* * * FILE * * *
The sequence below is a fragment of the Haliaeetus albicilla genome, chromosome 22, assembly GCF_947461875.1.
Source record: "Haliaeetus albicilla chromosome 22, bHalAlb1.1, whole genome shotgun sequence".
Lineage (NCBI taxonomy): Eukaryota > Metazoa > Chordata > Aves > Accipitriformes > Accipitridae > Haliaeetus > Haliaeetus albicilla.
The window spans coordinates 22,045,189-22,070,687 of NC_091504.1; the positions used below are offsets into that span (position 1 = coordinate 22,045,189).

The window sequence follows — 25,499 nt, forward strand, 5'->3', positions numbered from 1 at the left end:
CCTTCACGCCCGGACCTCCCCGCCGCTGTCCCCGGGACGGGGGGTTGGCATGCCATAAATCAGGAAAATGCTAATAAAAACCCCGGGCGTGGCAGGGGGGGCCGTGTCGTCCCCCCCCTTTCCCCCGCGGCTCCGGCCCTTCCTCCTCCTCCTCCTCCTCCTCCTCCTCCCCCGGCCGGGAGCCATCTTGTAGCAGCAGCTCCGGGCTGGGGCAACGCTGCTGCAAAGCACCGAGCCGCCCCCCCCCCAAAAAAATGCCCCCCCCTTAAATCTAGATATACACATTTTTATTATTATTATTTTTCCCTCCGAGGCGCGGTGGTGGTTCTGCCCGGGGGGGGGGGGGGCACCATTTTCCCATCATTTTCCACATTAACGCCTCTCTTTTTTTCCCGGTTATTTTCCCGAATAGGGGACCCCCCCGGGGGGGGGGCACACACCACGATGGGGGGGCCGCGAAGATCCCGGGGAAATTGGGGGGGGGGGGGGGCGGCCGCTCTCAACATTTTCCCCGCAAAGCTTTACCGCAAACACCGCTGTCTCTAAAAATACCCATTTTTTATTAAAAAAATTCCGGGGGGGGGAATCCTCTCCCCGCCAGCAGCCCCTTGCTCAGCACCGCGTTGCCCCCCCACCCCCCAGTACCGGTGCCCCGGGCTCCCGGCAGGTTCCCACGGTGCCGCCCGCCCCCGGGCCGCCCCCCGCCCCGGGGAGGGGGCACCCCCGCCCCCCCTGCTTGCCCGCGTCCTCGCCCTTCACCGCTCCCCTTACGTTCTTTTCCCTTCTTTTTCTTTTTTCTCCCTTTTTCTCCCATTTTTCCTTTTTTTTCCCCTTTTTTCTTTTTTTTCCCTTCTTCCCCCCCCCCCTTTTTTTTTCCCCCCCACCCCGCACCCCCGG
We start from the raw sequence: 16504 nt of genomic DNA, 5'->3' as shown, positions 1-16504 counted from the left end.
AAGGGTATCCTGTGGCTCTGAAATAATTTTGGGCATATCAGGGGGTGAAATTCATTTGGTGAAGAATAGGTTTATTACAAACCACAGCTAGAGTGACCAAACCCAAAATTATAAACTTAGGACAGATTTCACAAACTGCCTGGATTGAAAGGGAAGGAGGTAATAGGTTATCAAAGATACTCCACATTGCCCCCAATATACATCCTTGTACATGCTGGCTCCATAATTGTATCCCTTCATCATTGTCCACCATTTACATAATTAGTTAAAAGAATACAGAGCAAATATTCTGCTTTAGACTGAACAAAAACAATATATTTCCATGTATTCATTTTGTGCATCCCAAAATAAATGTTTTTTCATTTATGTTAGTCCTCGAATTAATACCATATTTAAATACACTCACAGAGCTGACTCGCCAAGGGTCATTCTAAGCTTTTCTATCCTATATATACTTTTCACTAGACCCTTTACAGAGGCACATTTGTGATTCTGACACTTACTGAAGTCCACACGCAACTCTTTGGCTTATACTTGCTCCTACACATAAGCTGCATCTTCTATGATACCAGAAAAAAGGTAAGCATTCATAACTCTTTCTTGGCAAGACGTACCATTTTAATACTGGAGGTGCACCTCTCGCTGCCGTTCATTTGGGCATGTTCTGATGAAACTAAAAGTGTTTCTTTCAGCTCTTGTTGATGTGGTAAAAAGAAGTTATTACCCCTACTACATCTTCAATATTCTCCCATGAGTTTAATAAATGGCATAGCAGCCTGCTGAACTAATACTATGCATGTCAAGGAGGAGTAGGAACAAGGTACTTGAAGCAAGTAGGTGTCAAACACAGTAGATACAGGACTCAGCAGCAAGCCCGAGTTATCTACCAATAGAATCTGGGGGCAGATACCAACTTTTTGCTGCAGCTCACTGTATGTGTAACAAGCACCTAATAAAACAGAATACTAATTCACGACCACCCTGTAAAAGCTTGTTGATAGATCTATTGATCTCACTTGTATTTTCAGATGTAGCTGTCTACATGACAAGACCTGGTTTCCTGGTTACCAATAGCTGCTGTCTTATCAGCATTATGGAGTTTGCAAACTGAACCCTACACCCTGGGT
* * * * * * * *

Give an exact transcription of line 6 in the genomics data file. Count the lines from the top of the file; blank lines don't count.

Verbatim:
CCTTCACGCCCGGACCTCCCCGCCGCTGTCCCCGGGACGGGGGGTTGGCATGCCATAAATCAGGAAAATGCTAATAAAAACCCCGGGCGTGGCAGGGGGGGCCGTGTCGTCCCCCCCCTTTCCCCCGCGGCTCCGGCCCTTCCTCCTCCTCCTCCTCCTCCTCCTCCTCCCCCGGCCGGGAGCCATCTTGTAGCAGCAGCTCCGGGCTGGGGCAACGCTGCTGCAAAGCACCGAGCCGCCCCCCCCCCAAAAAAATGCCCCCCCCTTAAATCTAGATATACACATTTTTATTATTATTATTTTTCCCTCCGAGGCGCGGTGGTGGTTCTGCCCGGGGGGGGGGGGGGCACCATTTTCCCATCATTTTCCACATTAACGCCTCTCTTTTTTTCCCGGTTATTTTCCCGAATAGGGGACCCCCCCGGGGGGGGGGCACACACCACGATGGGGGGGCCGCGAAGATCCCGGGGAAATTGGGGGGGGGGGGGGGCGGCCGCTCTCAACATTTTCCCCGCAAAGCTTTACCGCAAACACCGCTGTCTCTAAAAATACCCATTTTTTATTAAAAAAATTCCGGGGGGGGGAATCCTCTCCCCGCCAGCAGCCCCTTGCTCAGCACCGCGTTGCCCCCCCACCCCCCAGTACCGGTGCCCCGGGCTCCCGGCAGGTTCCCACGGTGCCGCCCGCCCCCGGGCCGCCCCCCGCCCCGGGGAGGGGGCACCCCCGCCCCCCCTGCTTGCCCGCGTCCTCGCCCTTCACCGCTCCCCTTACGTTCTTTTCCCTTCTTTTTCTTTTTTCTCCCTTTTTCTCCCATTTTTCCTTTTTTTTCCCCTTTTTTCTTTTTTTTCCCTTCTTCCCCCCCCCCCTTTTTTTTTCCCCCCCACCCCGCACCCCCGG